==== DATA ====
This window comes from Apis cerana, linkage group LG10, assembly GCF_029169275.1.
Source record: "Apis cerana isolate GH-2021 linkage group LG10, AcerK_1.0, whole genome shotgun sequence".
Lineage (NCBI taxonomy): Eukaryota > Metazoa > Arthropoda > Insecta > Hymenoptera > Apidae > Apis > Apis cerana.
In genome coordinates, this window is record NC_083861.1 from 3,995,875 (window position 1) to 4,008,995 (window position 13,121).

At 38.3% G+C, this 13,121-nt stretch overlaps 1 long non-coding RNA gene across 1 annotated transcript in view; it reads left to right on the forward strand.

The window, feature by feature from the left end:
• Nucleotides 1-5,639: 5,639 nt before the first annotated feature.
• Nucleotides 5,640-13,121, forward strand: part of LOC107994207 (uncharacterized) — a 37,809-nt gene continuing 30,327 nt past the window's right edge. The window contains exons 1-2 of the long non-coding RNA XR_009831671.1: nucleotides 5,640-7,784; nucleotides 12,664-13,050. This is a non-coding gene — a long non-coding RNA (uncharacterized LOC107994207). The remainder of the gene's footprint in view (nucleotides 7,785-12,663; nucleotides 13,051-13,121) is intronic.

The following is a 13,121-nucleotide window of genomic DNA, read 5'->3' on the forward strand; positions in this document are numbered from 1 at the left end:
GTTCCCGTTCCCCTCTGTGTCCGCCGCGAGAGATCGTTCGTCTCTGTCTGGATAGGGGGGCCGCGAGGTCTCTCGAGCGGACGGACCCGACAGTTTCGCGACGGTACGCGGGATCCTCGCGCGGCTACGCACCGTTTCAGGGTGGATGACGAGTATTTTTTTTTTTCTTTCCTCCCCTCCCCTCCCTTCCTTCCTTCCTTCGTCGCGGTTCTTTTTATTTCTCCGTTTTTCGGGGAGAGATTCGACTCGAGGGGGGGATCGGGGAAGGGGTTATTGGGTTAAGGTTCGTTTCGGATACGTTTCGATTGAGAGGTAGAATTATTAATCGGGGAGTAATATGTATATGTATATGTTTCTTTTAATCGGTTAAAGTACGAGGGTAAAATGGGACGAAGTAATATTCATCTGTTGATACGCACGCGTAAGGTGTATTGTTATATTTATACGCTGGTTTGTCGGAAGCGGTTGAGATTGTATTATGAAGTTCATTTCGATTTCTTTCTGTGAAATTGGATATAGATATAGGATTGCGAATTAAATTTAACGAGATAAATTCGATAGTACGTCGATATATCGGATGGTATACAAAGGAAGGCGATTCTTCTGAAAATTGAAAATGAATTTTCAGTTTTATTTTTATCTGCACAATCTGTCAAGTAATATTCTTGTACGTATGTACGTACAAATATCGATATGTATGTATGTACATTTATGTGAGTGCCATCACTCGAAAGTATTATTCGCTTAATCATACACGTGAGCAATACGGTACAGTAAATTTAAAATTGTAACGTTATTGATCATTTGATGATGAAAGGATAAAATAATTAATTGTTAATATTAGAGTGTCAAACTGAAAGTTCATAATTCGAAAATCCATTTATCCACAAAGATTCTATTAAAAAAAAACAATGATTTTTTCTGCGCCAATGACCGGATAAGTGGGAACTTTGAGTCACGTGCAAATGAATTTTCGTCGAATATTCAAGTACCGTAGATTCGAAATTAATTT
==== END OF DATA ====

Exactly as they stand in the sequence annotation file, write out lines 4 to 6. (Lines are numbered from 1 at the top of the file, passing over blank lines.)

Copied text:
In genome coordinates, this window is record NC_083861.1 from 3,995,875 (window position 1) to 4,008,995 (window position 13,121).

At 38.3% G+C, this 13,121-nt stretch overlaps 1 long non-coding RNA gene across 1 annotated transcript in view; it reads left to right on the forward strand.

The window, feature by feature from the left end: